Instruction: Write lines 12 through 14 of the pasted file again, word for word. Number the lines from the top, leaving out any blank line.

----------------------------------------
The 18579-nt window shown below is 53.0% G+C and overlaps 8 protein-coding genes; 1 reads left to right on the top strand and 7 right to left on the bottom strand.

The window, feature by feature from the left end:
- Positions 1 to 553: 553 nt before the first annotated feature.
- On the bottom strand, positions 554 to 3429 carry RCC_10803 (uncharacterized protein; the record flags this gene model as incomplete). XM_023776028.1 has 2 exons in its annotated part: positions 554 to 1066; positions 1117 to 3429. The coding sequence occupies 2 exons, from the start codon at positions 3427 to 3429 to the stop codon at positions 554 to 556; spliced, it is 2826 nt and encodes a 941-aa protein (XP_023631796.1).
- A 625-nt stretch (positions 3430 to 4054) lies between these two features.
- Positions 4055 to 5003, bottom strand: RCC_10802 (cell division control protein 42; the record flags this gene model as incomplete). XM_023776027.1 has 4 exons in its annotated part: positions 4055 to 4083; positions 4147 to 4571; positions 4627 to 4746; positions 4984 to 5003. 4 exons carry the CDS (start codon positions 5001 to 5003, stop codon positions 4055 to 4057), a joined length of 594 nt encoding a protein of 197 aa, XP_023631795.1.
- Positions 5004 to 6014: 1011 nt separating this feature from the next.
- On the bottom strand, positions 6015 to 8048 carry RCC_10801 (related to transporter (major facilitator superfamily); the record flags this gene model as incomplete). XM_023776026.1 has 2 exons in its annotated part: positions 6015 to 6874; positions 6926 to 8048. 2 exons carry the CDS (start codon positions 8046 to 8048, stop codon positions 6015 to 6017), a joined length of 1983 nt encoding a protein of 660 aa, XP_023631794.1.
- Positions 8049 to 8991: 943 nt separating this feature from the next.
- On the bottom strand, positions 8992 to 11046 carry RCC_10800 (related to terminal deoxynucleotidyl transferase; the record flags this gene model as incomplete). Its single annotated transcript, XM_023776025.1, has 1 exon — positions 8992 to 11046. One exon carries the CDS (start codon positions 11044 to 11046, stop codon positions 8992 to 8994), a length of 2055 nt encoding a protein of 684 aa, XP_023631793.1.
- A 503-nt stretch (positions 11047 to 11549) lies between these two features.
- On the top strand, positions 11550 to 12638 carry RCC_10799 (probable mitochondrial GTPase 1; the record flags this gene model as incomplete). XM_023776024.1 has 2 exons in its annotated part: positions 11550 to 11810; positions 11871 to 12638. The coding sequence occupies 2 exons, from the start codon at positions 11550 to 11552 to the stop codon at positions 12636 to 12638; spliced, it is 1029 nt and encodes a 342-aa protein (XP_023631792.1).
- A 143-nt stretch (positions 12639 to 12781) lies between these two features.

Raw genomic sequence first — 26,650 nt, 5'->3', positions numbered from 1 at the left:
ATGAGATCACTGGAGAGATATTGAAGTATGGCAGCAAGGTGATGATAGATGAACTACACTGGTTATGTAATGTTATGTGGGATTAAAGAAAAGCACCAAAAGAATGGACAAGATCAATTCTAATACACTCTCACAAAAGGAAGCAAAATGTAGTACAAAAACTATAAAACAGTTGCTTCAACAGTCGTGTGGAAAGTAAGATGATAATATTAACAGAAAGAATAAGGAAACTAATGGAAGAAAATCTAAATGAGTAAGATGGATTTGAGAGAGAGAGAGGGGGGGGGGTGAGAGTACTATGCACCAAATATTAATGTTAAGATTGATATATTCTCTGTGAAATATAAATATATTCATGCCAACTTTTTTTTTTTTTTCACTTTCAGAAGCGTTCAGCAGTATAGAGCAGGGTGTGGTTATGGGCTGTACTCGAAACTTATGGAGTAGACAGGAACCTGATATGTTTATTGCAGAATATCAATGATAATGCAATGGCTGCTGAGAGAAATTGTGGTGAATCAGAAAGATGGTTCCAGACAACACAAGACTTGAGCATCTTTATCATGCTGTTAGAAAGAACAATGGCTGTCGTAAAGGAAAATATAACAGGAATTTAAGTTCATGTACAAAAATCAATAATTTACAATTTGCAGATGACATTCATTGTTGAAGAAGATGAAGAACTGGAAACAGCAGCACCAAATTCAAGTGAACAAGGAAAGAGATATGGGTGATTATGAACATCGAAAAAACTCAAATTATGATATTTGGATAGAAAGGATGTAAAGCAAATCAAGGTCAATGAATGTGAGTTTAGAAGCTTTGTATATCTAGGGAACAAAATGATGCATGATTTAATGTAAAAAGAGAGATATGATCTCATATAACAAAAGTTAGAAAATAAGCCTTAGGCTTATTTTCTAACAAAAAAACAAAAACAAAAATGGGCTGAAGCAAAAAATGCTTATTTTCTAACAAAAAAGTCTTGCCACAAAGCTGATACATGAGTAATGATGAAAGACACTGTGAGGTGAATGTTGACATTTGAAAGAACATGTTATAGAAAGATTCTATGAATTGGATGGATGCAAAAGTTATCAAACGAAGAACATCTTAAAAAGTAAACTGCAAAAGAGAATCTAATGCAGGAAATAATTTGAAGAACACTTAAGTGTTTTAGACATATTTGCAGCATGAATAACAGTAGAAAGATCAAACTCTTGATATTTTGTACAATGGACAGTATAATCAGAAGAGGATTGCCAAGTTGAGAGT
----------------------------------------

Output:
- On the top strand, positions 11550 to 12638 carry RCC_10799 (probable mitochondrial GTPase 1; the record flags this gene model as incomplete). XM_023776024.1 has 2 exons in its annotated part: positions 11550 to 11810; positions 11871 to 12638. The coding sequence occupies 2 exons, from the start codon at positions 11550 to 11552 to the stop codon at positions 12636 to 12638; spliced, it is 1029 nt and encodes a 342-aa protein (XP_023631792.1).
- A 143-nt stretch (positions 12639 to 12781) lies between these two features.

Raw genomic sequence first — 26,650 nt, 5'->3', positions numbered from 1 at the left: